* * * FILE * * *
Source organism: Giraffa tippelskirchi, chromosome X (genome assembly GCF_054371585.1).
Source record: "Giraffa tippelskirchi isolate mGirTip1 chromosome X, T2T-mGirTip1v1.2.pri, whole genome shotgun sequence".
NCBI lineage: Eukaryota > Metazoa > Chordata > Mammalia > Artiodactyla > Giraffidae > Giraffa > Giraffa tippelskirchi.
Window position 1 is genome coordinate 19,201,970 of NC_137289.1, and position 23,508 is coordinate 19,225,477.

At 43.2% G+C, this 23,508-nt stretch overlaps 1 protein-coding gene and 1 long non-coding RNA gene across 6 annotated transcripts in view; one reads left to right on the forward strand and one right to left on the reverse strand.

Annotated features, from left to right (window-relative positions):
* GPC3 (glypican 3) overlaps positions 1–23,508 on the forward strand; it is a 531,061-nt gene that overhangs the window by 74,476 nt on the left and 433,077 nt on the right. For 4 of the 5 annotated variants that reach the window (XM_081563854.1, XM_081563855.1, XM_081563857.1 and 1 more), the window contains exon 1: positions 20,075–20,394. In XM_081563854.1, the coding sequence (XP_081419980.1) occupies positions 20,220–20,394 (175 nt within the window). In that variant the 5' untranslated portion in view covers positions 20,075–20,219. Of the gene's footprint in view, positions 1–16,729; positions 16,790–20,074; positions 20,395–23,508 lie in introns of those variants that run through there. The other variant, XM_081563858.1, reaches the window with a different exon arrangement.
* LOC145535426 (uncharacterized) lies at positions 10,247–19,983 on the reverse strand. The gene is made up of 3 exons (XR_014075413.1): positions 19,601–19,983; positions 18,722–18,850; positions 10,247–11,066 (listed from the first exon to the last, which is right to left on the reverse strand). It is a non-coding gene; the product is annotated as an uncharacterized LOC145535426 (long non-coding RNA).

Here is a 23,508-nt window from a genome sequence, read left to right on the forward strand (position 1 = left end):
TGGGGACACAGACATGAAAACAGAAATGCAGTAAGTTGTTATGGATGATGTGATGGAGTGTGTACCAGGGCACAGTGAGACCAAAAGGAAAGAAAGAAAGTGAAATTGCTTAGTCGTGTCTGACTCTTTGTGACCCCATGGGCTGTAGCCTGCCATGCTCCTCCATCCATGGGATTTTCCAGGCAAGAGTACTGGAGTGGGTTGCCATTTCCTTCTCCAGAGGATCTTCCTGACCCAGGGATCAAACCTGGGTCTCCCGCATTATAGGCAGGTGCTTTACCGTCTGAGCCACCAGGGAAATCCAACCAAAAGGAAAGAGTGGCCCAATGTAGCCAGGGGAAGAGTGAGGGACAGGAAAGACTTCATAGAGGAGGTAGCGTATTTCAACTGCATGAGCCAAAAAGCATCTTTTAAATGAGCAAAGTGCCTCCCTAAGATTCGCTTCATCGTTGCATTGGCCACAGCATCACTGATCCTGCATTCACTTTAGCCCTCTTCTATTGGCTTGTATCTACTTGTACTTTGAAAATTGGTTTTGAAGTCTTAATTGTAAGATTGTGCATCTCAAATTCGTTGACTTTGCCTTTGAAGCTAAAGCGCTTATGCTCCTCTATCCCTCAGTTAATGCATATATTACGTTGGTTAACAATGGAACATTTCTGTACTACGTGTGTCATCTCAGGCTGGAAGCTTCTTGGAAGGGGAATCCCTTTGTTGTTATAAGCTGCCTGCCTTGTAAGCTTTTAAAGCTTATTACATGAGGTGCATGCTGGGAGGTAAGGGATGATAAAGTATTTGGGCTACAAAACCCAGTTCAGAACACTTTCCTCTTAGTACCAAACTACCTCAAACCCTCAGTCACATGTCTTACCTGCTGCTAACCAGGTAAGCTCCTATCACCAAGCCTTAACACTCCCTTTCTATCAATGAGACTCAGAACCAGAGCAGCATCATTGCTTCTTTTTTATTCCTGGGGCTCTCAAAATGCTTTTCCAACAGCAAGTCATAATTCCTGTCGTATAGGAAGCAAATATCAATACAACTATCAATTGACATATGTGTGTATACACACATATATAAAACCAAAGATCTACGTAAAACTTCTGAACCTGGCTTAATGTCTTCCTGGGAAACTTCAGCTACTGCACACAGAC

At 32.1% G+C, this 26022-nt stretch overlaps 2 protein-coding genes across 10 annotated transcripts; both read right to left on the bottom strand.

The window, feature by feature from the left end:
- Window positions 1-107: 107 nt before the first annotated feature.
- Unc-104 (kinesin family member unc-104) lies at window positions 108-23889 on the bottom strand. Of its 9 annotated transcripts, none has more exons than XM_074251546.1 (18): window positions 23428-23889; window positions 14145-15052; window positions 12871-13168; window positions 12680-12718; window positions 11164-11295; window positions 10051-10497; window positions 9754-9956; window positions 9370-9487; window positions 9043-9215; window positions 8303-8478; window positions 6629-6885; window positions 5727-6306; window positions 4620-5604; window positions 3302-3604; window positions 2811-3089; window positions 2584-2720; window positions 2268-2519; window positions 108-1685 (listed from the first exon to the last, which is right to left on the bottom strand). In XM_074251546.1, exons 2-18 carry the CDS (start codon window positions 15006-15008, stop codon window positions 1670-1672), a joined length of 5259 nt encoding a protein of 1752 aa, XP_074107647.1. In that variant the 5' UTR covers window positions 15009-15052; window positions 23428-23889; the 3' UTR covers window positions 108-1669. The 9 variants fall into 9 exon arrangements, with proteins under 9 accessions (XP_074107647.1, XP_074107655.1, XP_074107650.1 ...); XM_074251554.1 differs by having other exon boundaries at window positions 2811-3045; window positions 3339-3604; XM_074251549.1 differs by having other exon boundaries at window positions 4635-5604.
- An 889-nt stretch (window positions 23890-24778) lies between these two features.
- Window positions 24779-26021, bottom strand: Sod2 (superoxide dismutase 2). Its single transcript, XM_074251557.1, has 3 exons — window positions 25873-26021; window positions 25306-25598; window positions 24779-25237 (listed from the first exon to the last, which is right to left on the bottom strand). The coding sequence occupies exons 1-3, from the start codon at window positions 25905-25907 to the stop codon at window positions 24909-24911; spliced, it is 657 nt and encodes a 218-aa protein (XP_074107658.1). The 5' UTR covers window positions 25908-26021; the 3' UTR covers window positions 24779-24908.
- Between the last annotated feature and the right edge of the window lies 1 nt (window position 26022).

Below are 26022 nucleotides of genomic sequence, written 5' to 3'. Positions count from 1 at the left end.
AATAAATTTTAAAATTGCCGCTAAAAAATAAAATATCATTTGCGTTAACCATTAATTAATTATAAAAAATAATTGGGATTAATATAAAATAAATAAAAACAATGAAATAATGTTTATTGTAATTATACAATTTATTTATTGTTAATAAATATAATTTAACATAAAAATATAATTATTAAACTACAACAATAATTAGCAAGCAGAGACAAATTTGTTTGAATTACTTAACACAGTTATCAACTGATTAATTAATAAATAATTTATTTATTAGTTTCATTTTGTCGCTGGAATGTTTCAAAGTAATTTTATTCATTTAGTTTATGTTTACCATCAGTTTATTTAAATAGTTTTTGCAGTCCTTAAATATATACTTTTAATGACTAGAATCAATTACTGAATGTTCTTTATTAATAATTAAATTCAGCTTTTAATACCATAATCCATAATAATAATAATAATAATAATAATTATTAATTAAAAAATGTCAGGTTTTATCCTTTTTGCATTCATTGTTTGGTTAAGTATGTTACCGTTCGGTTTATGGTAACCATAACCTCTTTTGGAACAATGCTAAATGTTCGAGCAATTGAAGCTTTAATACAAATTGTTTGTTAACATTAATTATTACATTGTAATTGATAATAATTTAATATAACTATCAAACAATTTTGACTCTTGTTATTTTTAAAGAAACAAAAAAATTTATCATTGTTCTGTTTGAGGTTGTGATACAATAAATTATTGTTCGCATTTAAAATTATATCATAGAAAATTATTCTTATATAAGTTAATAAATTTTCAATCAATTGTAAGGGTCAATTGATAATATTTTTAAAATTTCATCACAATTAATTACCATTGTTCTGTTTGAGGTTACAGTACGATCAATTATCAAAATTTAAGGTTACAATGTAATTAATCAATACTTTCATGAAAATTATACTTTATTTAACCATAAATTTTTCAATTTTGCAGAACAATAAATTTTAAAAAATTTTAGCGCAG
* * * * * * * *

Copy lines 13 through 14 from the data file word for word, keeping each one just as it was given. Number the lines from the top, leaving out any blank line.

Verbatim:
- Window positions 1-107: 107 nt before the first annotated feature.
- Unc-104 (kinesin family member unc-104) lies at window positions 108-23889 on the bottom strand. Of its 9 annotated transcripts, none has more exons than XM_074251546.1 (18): window positions 23428-23889; window positions 14145-15052; window positions 12871-13168; window positions 12680-12718; window positions 11164-11295; window positions 10051-10497; window positions 9754-9956; window positions 9370-9487; window positions 9043-9215; window positions 8303-8478; window positions 6629-6885; window positions 5727-6306; window positions 4620-5604; window positions 3302-3604; window positions 2811-3089; window positions 2584-2720; window positions 2268-2519; window positions 108-1685 (listed from the first exon to the last, which is right to left on the bottom strand). In XM_074251546.1, exons 2-18 carry the CDS (start codon window positions 15006-15008, stop codon window positions 1670-1672), a joined length of 5259 nt encoding a protein of 1752 aa, XP_074107647.1. In that variant the 5' UTR covers window positions 15009-15052; window positions 23428-23889; the 3' UTR covers window positions 108-1669. The 9 variants fall into 9 exon arrangements, with proteins under 9 accessions (XP_074107647.1, XP_074107655.1, XP_074107650.1 ...); XM_074251554.1 differs by having other exon boundaries at window positions 2811-3045; window positions 3339-3604; XM_074251549.1 differs by having other exon boundaries at window positions 4635-5604.